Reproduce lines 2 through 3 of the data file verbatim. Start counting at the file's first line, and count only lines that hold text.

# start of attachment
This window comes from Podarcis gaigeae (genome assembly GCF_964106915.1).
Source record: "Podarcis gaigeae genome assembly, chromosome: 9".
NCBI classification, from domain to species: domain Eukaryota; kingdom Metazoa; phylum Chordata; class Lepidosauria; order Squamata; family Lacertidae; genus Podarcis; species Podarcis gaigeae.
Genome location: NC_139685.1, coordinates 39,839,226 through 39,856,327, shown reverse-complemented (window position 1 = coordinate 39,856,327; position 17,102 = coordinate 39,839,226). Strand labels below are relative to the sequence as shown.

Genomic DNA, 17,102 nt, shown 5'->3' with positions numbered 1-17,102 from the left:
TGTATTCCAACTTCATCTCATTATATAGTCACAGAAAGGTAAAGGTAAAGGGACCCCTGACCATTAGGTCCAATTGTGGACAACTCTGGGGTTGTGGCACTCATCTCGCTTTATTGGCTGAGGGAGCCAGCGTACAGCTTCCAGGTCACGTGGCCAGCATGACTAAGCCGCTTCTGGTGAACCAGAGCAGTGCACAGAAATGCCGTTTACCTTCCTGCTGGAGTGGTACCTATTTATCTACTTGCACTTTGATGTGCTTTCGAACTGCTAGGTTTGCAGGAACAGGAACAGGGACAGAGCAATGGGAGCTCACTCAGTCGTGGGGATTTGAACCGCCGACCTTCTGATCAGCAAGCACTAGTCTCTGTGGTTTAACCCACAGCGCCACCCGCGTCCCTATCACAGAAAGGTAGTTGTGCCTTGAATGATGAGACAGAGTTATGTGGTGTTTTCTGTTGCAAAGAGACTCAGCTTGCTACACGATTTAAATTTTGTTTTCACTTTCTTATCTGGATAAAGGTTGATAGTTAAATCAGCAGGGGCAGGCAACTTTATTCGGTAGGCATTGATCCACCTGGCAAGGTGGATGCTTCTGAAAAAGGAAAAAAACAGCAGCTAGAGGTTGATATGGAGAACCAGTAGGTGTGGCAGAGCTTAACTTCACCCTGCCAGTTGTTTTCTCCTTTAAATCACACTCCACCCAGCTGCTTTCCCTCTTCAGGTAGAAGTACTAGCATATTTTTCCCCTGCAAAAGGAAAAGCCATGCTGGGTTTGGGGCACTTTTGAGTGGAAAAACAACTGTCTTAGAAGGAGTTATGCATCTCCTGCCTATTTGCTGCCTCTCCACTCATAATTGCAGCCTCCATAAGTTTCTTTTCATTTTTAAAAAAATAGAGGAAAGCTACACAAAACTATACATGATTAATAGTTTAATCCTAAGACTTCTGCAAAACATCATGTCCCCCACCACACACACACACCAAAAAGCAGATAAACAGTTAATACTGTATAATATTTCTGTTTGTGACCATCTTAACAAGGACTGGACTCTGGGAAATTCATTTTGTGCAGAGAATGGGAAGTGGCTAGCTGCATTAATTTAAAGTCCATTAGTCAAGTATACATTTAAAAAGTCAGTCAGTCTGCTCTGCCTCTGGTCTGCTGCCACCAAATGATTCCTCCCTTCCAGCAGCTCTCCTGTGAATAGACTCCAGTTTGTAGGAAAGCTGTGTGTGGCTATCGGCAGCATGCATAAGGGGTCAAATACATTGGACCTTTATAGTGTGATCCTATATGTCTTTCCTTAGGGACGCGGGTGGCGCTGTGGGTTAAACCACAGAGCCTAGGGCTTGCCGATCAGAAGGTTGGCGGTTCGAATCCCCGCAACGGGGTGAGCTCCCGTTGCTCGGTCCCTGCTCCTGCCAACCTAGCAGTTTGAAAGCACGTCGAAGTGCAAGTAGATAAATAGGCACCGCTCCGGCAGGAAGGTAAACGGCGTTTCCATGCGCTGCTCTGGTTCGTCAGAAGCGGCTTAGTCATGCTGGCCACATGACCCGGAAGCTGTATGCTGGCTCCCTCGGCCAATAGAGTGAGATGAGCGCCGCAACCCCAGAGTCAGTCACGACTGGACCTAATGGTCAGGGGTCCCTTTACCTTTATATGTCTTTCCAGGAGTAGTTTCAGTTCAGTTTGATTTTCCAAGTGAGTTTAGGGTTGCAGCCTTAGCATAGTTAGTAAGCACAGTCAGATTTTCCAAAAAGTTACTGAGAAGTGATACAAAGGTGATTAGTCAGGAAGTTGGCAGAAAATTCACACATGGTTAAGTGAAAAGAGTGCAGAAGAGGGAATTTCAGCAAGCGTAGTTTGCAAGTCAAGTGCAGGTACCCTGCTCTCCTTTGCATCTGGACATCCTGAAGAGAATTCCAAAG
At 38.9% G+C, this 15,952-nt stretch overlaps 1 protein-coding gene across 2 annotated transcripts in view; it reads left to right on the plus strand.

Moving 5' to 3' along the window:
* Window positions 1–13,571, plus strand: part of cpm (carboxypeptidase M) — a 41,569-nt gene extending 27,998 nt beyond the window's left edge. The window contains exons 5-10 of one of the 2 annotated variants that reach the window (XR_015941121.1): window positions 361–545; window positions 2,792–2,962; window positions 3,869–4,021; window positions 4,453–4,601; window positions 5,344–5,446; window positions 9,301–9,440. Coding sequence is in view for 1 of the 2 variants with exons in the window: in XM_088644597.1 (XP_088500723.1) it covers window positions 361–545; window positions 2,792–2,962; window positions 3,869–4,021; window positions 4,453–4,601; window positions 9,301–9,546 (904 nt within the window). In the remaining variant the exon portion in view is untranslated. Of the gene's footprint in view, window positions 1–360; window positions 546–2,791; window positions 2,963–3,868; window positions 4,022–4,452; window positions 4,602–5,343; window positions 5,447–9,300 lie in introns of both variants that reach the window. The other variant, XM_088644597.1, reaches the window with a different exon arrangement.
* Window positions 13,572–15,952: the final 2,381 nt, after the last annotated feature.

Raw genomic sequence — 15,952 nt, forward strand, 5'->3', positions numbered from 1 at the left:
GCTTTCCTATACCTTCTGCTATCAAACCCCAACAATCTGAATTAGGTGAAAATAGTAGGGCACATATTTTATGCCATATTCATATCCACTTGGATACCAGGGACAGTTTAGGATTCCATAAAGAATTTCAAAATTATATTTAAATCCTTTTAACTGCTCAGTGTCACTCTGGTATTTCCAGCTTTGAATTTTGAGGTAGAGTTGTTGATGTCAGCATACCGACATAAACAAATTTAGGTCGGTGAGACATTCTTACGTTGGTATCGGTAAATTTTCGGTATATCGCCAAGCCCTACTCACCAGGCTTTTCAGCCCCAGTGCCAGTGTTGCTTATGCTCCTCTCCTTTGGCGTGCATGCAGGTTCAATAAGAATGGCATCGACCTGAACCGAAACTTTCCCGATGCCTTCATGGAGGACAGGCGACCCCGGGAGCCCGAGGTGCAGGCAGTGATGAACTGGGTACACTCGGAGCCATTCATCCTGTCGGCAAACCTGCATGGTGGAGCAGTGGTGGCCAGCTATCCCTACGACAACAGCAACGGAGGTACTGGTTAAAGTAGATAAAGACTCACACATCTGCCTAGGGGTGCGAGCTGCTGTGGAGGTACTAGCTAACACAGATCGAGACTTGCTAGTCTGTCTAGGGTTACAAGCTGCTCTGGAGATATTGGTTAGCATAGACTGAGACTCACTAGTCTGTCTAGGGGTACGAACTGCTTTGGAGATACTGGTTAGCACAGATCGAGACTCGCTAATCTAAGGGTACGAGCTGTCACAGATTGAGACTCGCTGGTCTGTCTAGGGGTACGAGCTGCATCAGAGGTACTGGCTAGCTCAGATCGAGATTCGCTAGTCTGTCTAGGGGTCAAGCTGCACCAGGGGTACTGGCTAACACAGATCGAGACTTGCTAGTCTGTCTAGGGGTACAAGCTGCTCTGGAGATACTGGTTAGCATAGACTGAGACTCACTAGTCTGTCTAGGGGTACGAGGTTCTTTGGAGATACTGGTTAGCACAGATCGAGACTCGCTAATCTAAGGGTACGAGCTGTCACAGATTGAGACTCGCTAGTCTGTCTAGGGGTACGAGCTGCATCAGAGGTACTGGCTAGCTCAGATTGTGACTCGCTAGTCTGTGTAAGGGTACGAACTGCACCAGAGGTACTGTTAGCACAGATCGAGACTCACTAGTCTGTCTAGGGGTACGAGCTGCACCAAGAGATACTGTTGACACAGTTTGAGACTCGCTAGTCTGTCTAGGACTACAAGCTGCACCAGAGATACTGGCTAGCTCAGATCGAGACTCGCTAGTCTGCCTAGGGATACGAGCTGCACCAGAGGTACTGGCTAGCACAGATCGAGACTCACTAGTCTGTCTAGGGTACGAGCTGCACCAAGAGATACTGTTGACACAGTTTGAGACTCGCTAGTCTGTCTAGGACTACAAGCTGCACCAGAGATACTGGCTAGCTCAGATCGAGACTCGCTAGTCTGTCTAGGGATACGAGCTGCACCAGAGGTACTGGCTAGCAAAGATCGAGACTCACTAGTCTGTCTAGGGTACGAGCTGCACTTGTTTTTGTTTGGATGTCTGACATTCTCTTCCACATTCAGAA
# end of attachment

Source record: "Podarcis gaigeae genome assembly, chromosome: 9".
NCBI classification, from domain to species: domain Eukaryota; kingdom Metazoa; phylum Chordata; class Lepidosauria; order Squamata; family Lacertidae; genus Podarcis; species Podarcis gaigeae.